Last week, the Barna Group released a new report revealing that 75% of adults believe that churches have a positive effect on their local communities. This sounds like good news, right? So why is it that church membership is dwindling? It seems that people would want to take part in this positive influence of the community around them.

Here’s the thing … the next question asked was:

Many churches and faith leaders want to contribute positively to the common good of their community. What does your community need, if anything, that you feel churches could provide?

Many adults had no idea how churches could contribute – even though they had previously said the presence of a church was a positive addition to the community. Here were the other results:

  • Addressing poverty 29%
  • Teaching the Bible and giving spiritual direction 12%
  • Serving youth, families, & the elderly 13%
  • Cultivating biblical values 14%
  • Assist those in recovery 10%
  • Assist with financial or career education 7%
  • Be inclusive and accepting 3%
  • Be engaged politically 1%

What this report really reveals is that although people are not hostile toward churches, they really don’t see how the local church plays an active role in its community. This is particularly true when churches are located in an area with very little poverty.

But the gospel message is about transformation … that in Christ we are a new creation, full of hope and joy. We live full and abundant lives because of a greater purpose. So if the gospel message is about transforming lives, then shouldn’t our churches be transforming their local communities?

It seems there are a couple of things church leaders can learn from this report. Just what can we do to make sure our churches have a positive impact on their local communities?

Have a public face.
Show up at community events. All too often our church leaders do most of their work inside the church building with church members. They don’t see the need to attend the local parade, community fair, chamber of commerce, town meetings. Because the church has largely been absent from these community events, it’s difficult to understand how the church and community connect.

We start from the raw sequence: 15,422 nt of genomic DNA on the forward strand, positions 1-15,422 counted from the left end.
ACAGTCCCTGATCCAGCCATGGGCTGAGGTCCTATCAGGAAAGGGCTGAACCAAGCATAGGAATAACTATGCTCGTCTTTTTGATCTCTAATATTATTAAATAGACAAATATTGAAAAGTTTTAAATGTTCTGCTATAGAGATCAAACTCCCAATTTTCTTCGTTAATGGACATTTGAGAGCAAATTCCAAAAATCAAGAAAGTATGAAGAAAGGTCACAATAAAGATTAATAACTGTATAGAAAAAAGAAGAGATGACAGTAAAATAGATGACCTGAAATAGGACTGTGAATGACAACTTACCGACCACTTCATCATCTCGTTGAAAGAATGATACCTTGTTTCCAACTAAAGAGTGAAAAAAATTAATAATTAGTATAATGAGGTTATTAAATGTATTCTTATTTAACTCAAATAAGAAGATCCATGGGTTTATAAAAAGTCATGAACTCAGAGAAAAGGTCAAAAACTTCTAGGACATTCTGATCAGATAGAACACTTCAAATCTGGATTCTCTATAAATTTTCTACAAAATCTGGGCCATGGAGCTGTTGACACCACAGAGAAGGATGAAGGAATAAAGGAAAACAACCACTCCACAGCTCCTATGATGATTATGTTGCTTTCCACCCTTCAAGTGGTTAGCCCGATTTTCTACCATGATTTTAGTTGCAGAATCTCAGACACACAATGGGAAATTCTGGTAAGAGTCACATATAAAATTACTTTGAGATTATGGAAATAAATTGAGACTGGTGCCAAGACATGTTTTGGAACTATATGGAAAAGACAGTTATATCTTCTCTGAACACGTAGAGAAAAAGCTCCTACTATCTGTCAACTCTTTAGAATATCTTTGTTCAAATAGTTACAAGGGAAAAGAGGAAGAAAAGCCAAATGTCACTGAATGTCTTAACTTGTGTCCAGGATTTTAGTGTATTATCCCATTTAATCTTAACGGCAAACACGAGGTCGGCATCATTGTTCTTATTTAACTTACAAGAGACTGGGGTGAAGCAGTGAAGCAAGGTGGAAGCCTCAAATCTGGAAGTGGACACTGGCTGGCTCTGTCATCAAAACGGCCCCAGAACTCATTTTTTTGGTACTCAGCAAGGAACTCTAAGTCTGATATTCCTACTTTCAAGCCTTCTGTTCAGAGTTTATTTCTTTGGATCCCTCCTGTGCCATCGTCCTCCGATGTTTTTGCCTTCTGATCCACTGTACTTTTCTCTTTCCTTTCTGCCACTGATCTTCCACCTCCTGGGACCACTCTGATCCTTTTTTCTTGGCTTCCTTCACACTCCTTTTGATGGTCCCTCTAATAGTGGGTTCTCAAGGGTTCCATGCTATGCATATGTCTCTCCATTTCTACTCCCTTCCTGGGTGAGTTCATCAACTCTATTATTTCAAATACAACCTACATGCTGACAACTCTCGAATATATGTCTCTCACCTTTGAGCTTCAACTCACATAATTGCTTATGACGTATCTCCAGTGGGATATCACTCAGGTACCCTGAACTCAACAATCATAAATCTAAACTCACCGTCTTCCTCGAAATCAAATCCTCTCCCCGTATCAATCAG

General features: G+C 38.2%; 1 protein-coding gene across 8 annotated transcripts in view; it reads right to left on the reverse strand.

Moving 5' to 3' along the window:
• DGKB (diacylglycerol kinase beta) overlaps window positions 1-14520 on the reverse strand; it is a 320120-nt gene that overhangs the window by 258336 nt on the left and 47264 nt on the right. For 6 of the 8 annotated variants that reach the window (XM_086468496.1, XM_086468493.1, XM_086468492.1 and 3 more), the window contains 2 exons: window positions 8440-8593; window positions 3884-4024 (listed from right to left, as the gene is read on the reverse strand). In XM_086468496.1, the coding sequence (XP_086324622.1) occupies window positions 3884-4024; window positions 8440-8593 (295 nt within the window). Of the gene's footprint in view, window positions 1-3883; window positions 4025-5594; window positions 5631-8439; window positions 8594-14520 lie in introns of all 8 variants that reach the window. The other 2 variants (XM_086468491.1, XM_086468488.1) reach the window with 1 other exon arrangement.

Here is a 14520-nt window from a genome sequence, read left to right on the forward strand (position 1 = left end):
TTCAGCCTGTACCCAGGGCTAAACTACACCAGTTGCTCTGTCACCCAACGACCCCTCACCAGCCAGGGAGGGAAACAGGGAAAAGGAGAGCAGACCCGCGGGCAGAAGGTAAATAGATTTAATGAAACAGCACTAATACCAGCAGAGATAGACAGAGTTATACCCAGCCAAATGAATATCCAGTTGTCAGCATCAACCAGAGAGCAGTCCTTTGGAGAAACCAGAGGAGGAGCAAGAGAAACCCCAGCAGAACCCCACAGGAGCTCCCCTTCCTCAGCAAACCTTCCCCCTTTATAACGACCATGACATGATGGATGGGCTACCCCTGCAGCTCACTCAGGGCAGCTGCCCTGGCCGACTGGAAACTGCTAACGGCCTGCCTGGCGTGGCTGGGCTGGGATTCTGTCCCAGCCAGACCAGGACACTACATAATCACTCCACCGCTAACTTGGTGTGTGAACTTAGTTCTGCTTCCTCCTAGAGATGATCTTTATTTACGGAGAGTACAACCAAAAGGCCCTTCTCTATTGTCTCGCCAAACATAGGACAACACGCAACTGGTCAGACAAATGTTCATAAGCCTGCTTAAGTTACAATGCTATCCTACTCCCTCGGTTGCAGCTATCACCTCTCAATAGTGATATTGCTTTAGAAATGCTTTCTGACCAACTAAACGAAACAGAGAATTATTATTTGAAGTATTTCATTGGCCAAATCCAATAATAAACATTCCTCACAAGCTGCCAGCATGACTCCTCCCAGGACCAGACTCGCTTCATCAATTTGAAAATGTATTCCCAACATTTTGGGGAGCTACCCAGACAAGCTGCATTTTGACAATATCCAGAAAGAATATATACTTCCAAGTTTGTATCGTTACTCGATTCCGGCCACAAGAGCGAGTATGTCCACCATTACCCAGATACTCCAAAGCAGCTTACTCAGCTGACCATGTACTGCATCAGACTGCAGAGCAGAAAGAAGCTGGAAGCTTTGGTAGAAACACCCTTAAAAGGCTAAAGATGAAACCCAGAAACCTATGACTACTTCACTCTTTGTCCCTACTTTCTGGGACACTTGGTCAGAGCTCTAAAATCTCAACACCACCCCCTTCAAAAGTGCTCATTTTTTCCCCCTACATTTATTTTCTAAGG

If the church is part of the community, then the church should be active in the community. Church leaders should be the human face of the church. When people think of the church, there should be people that come to mind.

Build relationships outside the church.
I think a lot of people in the community have misconceptions about the church. Although most people think the church is a positive thing, many don’t see the need to be personally committed to a church. There could be many reasons for this. Maybe they are too busy. Or maybe they aren’t sure the church has anything to offer them – after all, the church is there for the poor and the downtrodden, not the mainstream, right? Or maybe they’ve had a bad experience at a church – felt unwelcome, judged, kicked out.

Regardless of the reason, it’s unlikely that they have a real relationship with someone who is active in a church community. When we build relationships with people outside of the church, we begin to walk in their shoes – and they in ours. They begin to see how church has a positive effect on our lives – and maybe how it could have a positive effect in theirs.

Is your church active in the local community? How do the churches around you contribute positively?

how to make a local difference

by Crystal Rowe time to read: 3 min